Defrag hard disk partitions to speed up file operations
A partition consist of a long chain of clusters. When a new file is created, then Windows searches the partition to find a subchain of free clusters, which is large enough to contain the entire file. If no cluster-chain is large enough, then the file is fragmented over several smaller chains of clusters.
It will take longer time to read a whole file when it is fragmented, because the HDD has to make several seeks to read all the cluster-chains that contains the file. Defragmentation Tools will try to rearrange the data of the fragmented files so the file is contained in a single cluster-chain.
Checks before starting defragmentation of a partition :
- Scan the partition for errors (Using Scandisk or Chkdsk /f).
- Empty directory with temporary files which might reside on the partition (Recycle Bin, Temporary Internet Files, TMP).
- Make sure there is enough free space on the partition to move files around (15 %).
- Stop any unnecessary programs that writes to the partition (Ex. filesharing programs).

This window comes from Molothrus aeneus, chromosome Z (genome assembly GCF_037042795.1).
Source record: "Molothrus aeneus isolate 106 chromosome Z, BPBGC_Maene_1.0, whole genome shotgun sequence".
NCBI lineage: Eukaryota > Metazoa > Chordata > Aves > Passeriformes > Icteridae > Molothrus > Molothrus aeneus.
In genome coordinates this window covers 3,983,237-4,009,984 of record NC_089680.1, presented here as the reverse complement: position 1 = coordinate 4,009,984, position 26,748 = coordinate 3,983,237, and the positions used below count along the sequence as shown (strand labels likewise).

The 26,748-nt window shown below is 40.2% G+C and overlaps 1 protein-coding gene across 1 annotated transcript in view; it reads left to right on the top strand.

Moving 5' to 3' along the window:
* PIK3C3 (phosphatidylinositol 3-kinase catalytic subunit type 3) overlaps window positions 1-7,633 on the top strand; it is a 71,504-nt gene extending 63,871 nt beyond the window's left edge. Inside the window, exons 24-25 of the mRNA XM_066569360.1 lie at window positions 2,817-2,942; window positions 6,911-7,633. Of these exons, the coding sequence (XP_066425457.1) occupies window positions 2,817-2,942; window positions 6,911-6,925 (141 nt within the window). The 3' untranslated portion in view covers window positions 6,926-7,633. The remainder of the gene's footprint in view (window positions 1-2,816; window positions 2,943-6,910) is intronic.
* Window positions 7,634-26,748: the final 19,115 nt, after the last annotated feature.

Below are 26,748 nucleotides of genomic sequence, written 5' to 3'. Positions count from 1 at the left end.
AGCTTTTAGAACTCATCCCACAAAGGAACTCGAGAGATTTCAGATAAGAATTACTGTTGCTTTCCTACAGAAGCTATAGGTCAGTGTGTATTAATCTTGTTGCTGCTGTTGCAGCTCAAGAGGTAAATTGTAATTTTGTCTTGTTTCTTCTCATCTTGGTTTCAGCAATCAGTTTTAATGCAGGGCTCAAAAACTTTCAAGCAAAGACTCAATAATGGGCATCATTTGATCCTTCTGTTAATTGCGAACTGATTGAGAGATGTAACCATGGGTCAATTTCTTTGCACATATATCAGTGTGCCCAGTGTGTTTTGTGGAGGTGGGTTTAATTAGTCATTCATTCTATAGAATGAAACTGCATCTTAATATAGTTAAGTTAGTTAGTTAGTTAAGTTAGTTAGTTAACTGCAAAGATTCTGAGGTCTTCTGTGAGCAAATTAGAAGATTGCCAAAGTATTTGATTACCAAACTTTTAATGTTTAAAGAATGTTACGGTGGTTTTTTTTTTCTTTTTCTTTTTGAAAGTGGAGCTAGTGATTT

- Disable any screen saver which might take all the resources from the defrag process.
Note after a defragmentation of a partition, some files might still be fragmented. This is usual either very large files or files which are changing in size constantly, so the gain of defragmenting these types of files completely is minimal.
Note a new feature was added with Windows 98/Windows XP, which monitors the launch of applications. The defragmenter uses this information to group the files used by the application close together to minimize seek time.
- Win98/WinMe - Configure monitoring of application startup
- WinXP - Configure the logical prefetcher